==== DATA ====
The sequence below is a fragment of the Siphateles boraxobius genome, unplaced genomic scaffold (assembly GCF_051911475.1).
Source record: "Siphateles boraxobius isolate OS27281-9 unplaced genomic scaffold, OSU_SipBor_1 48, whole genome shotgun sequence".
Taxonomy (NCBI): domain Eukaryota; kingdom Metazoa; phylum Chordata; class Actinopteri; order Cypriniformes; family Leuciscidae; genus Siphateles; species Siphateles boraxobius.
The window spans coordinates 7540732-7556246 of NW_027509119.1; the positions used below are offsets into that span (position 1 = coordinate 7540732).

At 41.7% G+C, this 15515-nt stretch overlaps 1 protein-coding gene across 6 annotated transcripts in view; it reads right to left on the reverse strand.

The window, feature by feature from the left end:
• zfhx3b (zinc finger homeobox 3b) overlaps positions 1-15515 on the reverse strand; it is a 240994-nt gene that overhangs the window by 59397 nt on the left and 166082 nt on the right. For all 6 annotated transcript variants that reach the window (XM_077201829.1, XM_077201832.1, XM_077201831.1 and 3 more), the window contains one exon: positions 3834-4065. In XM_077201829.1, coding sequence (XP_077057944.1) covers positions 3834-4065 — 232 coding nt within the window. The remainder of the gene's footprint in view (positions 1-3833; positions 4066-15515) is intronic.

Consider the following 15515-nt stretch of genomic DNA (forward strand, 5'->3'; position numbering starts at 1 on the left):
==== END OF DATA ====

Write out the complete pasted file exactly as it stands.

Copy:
The sequence below is a fragment of the Siphateles boraxobius genome, unplaced genomic scaffold (assembly GCF_051911475.1).
Source record: "Siphateles boraxobius isolate OS27281-9 unplaced genomic scaffold, OSU_SipBor_1 48, whole genome shotgun sequence".
Taxonomy (NCBI): domain Eukaryota; kingdom Metazoa; phylum Chordata; class Actinopteri; order Cypriniformes; family Leuciscidae; genus Siphateles; species Siphateles boraxobius.
The window spans coordinates 7540732-7556246 of NW_027509119.1; the positions used below are offsets into that span (position 1 = coordinate 7540732).

At 41.7% G+C, this 15515-nt stretch overlaps 1 protein-coding gene across 6 annotated transcripts in view; it reads right to left on the reverse strand.

The window, feature by feature from the left end:
• zfhx3b (zinc finger homeobox 3b) overlaps positions 1-15515 on the reverse strand; it is a 240994-nt gene that overhangs the window by 59397 nt on the left and 166082 nt on the right. For all 6 annotated transcript variants that reach the window (XM_077201829.1, XM_077201832.1, XM_077201831.1 and 3 more), the window contains one exon: positions 3834-4065. In XM_077201829.1, coding sequence (XP_077057944.1) covers positions 3834-4065 — 232 coding nt within the window. The remainder of the gene's footprint in view (positions 1-3833; positions 4066-15515) is intronic.

Consider the following 15515-nt stretch of genomic DNA (forward strand, 5'->3'; position numbering starts at 1 on the left):